ERIC Number: EJ861377
Record Type: Journal
Publication Date: 2009-Dec
Abstractor: As Provided
Reference Count: 0
Does Scale Length Matter? A Comparison of Nine- versus Five-Point Rating Scales for the Mini-CEX
Cook, David A.; Beckman, Thomas J.
Advances in Health Sciences Education, v14 n5 p655-664 Dec 2009
Educators must often decide how many points to use in a rating scale. No studies have compared interrater reliability for different-length scales, and few have evaluated accuracy. This study sought to evaluate the interrater reliability and accuracy of mini-clinical evaluation exercise (mini-CEX) scores, comparing the traditional mini-CEX nine-point scale to a five-point scale. Methods: The authors conducted a validity study in an academic internal medicine residency program. Fifty-two program faculty participated. Participants rated videotaped resident-patient encounters using the mini-CEX with both a nine-point scale and a five-point scale. Some cases were scripted to reflect a specific level of competence (unsatisfactory, satisfactory, superior). Outcome measures included mini-CEX scores, accuracy (scores compared to scripted competence level), interrater reliability, and domain intercorrelation. Results: Interviewing, exam, counseling, and overall ratings varied significantly across levels of competence (P less than 0.0001). Nine-point scale scores accurately classified competence more often (391/720 [54%] for overall ratings) than five-point scores (316/723 [44%], P less than 0.0001). Interrater reliability was similar for scores from the nine- and five-point scales (0.43 and 0.40, respectively, for overall ratings). With the exception of correlation between exam and counseling scores using the five-point scale (r = 0.38, P = 0.13), score correlations among all domain combinations were high (r = 0.46-0.89) and statistically significant (P [less than or equal to] 0.015) for both scales. Conclusions: Mini-CEX scores demonstrated modest interrater reliability and accuracy. Although interrater reliability is similar for nine- and five-point scales, nine-point scales appear to provide more accurate scores. This has implications for many educational assessments.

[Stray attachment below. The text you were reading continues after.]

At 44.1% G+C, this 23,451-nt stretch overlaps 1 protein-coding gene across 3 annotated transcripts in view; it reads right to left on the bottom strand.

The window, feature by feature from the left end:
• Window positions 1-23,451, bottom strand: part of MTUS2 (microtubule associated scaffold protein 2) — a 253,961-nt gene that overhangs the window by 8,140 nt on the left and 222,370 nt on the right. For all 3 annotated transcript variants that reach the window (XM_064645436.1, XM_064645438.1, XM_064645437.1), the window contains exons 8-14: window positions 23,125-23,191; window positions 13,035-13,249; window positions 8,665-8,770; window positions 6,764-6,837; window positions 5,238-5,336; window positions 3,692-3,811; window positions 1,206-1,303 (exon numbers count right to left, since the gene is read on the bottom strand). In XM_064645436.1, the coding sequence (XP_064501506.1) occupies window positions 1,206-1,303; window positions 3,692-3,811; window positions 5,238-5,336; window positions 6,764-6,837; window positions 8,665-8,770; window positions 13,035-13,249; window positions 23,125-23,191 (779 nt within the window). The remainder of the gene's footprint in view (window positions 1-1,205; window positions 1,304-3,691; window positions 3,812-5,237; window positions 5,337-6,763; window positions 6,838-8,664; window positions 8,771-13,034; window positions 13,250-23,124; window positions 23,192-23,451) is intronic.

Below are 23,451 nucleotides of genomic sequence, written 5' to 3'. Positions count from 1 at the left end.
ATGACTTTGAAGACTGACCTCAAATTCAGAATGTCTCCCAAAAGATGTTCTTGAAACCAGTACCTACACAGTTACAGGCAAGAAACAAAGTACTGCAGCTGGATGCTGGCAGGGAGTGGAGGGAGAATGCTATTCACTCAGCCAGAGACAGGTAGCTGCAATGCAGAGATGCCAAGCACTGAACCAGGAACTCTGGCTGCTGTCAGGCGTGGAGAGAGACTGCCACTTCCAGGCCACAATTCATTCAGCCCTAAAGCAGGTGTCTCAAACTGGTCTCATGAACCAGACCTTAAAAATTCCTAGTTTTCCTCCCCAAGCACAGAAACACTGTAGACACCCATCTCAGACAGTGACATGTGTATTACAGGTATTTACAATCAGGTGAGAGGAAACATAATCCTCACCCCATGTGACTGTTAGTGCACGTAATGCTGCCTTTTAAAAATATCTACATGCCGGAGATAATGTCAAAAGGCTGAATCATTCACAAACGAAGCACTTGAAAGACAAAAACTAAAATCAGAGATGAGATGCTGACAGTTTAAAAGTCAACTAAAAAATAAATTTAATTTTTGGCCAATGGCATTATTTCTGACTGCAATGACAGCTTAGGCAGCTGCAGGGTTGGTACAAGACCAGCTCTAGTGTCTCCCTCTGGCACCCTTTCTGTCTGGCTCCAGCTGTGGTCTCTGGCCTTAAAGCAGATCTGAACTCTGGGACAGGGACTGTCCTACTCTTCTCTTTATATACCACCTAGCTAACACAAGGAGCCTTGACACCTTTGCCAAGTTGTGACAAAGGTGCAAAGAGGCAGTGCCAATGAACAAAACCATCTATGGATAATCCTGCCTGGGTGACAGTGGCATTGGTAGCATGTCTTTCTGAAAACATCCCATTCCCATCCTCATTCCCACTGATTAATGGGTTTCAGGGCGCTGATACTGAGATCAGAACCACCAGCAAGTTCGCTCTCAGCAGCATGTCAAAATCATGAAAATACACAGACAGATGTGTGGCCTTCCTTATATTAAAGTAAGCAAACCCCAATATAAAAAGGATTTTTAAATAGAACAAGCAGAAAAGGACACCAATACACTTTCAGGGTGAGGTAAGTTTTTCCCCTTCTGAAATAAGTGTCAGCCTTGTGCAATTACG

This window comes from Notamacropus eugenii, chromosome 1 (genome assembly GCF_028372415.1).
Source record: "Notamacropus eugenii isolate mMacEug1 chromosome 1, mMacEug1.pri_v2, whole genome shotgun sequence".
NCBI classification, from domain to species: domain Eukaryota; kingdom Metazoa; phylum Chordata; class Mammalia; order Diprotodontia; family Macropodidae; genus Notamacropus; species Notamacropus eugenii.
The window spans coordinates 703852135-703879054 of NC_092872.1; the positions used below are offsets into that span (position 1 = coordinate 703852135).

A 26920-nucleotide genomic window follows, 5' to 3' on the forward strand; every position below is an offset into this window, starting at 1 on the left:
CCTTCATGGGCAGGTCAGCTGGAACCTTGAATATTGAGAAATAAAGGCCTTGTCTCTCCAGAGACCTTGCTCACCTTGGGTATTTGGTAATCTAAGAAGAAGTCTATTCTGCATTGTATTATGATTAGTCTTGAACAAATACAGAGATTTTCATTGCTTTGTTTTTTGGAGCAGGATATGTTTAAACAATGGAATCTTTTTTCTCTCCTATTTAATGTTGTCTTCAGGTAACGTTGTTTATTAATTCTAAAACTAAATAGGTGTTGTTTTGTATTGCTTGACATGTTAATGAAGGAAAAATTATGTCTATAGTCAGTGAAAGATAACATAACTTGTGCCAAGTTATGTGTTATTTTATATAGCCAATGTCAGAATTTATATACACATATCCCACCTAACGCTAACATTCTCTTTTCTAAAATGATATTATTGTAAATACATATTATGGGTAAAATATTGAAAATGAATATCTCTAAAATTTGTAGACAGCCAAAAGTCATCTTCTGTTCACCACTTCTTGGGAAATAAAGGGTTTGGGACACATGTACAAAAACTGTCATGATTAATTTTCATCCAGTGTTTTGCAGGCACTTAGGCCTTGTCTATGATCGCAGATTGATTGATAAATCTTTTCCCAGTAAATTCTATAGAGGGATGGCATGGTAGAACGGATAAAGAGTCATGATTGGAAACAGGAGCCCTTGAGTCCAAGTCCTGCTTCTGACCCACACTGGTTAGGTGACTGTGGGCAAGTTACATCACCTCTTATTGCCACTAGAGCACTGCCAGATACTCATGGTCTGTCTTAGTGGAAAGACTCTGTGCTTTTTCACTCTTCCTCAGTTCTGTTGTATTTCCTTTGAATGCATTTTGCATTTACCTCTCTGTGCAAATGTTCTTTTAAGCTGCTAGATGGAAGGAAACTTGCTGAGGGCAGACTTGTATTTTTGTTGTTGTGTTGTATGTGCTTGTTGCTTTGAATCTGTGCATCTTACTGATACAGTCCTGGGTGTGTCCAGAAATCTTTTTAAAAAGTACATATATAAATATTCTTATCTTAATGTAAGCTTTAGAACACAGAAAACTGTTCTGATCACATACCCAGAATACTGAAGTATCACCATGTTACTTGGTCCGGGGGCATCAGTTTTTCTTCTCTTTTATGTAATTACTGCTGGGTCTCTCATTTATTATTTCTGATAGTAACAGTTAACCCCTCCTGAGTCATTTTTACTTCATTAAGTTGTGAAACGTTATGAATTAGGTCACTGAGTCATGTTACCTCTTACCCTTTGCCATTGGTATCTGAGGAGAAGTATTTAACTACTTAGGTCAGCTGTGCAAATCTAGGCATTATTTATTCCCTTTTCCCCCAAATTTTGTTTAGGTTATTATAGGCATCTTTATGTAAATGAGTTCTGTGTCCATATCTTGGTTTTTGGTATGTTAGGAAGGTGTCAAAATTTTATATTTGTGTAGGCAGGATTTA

Descriptors: Interrater Reliability, Rating Scales, Internal Medicine, Test Validity, Video Technology, Medical Students, Medical Education, Educational Assessment, Measures (Individuals), Measurement Techniques, Evaluation Methods, Clinical Teaching (Health Professions), Medical School Faculty, Medical Evaluation, Student Evaluation, Graduate Students
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Publication Type: Journal Articles; Reports - Evaluative
Education Level: Higher Education; Postsecondary Education
Authoring Institution: N/A